Not so much a lesson plan as a quick review with examples of different ways we can accept an invitation or agree with a suggestion in English.
- Review different ways to signal agreement with someone
Americans are weird. We have ten thousand ways to agree with something someone says and when you translate them literally, it can get pretty confusing. At least my friends and students get confused. So here are some of the idiomatic ways in English to say: “Yes, I think what you just said was a good idea.”
Sounds good literally means something like ‘The sound is pleasant to me’ so it confuses people because it’s just a way of saying I agree with your plan.
For example:”Want to go get some Chinese food and then see the new Tom Cruise movie at the cinema.”
Notice that we don’t use the negative form in this way. “That doesn’t sound good” would mean that it seems like there is some kind of problem, as in:
“I’ve been coughing up blood all day.”
“That doesn’t sound good. You should see a doctor.”
Or,we can say ‘That doesn’t sound right to mean, I think you made a mistake.
“Charles Dickens wrote the famous tragedy, Hamlet.
“That doesn’t sound right…Wasn’t it Shakespeare?”
“Was it? Oh yeah, Dickens wrote Oliver Twist!
That would be nice This throws people because it’s in the hypothetical and it confuses ESL learners sometimes to understand that it’s just a polite way to accept an invitation:
“I’m going to have dinner at a restaurant near the dock. Would you like to come? It’s supposed to have excellent seafood.”
“That would be nice.” This doesn’t mean “Maybe”. It means “Yes”!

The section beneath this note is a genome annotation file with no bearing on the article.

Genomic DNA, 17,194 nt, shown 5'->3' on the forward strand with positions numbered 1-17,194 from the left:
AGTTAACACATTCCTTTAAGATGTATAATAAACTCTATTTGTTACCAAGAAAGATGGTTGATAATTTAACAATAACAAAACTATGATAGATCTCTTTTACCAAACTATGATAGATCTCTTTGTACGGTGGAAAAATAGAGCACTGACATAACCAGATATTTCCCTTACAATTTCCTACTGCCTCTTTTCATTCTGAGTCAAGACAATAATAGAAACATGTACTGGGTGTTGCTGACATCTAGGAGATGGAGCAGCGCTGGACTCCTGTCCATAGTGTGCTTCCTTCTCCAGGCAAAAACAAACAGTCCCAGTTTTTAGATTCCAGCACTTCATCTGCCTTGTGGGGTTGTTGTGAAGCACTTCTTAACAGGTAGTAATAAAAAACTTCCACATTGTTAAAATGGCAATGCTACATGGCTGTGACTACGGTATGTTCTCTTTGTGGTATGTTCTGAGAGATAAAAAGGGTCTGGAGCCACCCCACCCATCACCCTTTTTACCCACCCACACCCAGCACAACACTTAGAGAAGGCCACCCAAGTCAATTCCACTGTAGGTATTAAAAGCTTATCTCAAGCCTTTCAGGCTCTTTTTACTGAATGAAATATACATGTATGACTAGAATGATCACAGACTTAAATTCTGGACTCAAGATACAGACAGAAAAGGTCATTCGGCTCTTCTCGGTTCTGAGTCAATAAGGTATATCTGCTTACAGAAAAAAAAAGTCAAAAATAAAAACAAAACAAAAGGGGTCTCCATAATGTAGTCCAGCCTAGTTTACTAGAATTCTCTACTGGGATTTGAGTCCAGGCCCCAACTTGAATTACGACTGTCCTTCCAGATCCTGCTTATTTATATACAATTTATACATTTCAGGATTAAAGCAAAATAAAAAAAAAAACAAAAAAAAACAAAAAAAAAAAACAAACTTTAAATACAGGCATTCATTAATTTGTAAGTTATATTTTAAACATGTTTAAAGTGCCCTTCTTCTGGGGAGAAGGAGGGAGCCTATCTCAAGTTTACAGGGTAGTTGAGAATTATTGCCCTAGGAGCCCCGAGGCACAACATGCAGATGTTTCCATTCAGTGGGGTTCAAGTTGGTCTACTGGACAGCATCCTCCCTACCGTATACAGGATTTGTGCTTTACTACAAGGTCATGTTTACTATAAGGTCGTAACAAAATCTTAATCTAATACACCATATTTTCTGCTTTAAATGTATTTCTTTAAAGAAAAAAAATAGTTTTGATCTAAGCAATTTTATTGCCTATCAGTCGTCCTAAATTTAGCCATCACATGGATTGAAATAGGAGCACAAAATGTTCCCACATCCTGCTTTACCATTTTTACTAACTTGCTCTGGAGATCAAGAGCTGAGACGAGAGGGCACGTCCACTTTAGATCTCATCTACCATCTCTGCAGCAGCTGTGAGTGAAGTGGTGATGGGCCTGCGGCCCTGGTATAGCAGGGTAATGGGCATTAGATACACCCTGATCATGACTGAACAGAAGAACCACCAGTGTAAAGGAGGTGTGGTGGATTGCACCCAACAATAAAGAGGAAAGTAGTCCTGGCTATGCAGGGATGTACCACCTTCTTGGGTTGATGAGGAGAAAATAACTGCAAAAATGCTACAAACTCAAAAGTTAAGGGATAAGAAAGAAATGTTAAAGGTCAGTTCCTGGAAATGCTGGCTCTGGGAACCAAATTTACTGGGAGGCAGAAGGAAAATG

It can also be used to accept help:
“Would you like me to drive you home? It’s pretty cold out.”
“That would be very nice. Thank you.”
We can use a number of adjectives with this form: That would be wonderful, great, excellent, etc.
I would love to again just means, “Thank you for the invitation. I accept.”
“Would you like to have a cup of coffee after class?”
“Thanks, I’d love to.”
All right sometimes written ‘Alright’ because we say it as one word. While literally this would translate as something like “Everything is correct”, it actually just means “Yes”.
“I think we should talk to Bob before we buy a new car; he knows all about cars.”
“All right, I’ll give him a call tonight.”
I’ll take you up on that is used to agree to a plan or to accept an offer.
“Hey, do you need some help on Friday with your homework? I can come over and help out.”
“I’ll take you up on that actually. How about 11am?”
Or:”I have two tickets to the Britney Spears concert. Want to go?”
“I’ll take you up on that. That sounds great!”
So there are some phrases for you to try out next time someone makes a plan, or invites you out. I won’t teach you how to reject an invitation, because if you’re a foreign student studying in the US you should take up every invitation you can!